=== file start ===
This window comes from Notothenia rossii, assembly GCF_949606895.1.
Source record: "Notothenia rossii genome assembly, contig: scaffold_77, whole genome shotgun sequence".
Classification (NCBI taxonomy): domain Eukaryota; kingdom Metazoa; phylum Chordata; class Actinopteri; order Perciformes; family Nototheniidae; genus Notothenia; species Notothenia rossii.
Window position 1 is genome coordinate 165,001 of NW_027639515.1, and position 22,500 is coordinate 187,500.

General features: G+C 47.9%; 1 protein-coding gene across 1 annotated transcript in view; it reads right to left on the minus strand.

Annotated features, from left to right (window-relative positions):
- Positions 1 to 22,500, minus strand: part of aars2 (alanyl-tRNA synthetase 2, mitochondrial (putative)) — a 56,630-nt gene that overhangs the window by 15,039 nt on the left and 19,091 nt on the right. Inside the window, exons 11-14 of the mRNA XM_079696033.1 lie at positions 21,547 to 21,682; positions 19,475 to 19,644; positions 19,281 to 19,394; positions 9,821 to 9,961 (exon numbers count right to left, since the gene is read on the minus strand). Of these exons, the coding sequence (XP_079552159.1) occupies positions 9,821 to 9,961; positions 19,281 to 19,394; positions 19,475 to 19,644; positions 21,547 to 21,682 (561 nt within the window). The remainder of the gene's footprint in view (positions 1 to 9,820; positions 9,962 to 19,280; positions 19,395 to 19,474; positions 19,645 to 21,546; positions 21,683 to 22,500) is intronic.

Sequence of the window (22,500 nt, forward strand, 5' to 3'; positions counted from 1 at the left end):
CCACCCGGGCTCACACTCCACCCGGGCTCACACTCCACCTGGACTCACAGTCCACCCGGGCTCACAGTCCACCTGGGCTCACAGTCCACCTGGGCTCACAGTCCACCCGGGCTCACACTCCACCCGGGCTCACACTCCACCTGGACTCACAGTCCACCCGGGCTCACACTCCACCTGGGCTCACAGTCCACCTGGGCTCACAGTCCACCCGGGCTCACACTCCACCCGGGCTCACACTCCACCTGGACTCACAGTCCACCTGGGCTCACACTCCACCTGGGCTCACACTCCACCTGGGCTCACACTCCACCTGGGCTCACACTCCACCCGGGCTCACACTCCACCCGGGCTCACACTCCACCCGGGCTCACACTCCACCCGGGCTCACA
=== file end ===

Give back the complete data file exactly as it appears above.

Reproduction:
This window comes from Notothenia rossii, assembly GCF_949606895.1.
Source record: "Notothenia rossii genome assembly, contig: scaffold_77, whole genome shotgun sequence".
Classification (NCBI taxonomy): domain Eukaryota; kingdom Metazoa; phylum Chordata; class Actinopteri; order Perciformes; family Nototheniidae; genus Notothenia; species Notothenia rossii.
Window position 1 is genome coordinate 165,001 of NW_027639515.1, and position 22,500 is coordinate 187,500.

General features: G+C 47.9%; 1 protein-coding gene across 1 annotated transcript in view; it reads right to left on the minus strand.

Annotated features, from left to right (window-relative positions):
- Positions 1 to 22,500, minus strand: part of aars2 (alanyl-tRNA synthetase 2, mitochondrial (putative)) — a 56,630-nt gene that overhangs the window by 15,039 nt on the left and 19,091 nt on the right. Inside the window, exons 11-14 of the mRNA XM_079696033.1 lie at positions 21,547 to 21,682; positions 19,475 to 19,644; positions 19,281 to 19,394; positions 9,821 to 9,961 (exon numbers count right to left, since the gene is read on the minus strand). Of these exons, the coding sequence (XP_079552159.1) occupies positions 9,821 to 9,961; positions 19,281 to 19,394; positions 19,475 to 19,644; positions 21,547 to 21,682 (561 nt within the window). The remainder of the gene's footprint in view (positions 1 to 9,820; positions 9,962 to 19,280; positions 19,395 to 19,474; positions 19,645 to 21,546; positions 21,683 to 22,500) is intronic.

Sequence of the window (22,500 nt, forward strand, 5' to 3'; positions counted from 1 at the left end):
CCACCCGGGCTCACACTCCACCCGGGCTCACACTCCACCTGGACTCACAGTCCACCCGGGCTCACAGTCCACCTGGGCTCACAGTCCACCTGGGCTCACAGTCCACCCGGGCTCACACTCCACCCGGGCTCACACTCCACCTGGACTCACAGTCCACCCGGGCTCACACTCCACCTGGGCTCACAGTCCACCTGGGCTCACAGTCCACCCGGGCTCACACTCCACCCGGGCTCACACTCCACCTGGACTCACAGTCCACCTGGGCTCACACTCCACCTGGGCTCACACTCCACCTGGGCTCACACTCCACCTGGGCTCACACTCCACCCGGGCTCACACTCCACCCGGGCTCACACTCCACCCGGGCTCACACTCCACCCGGGCTCACA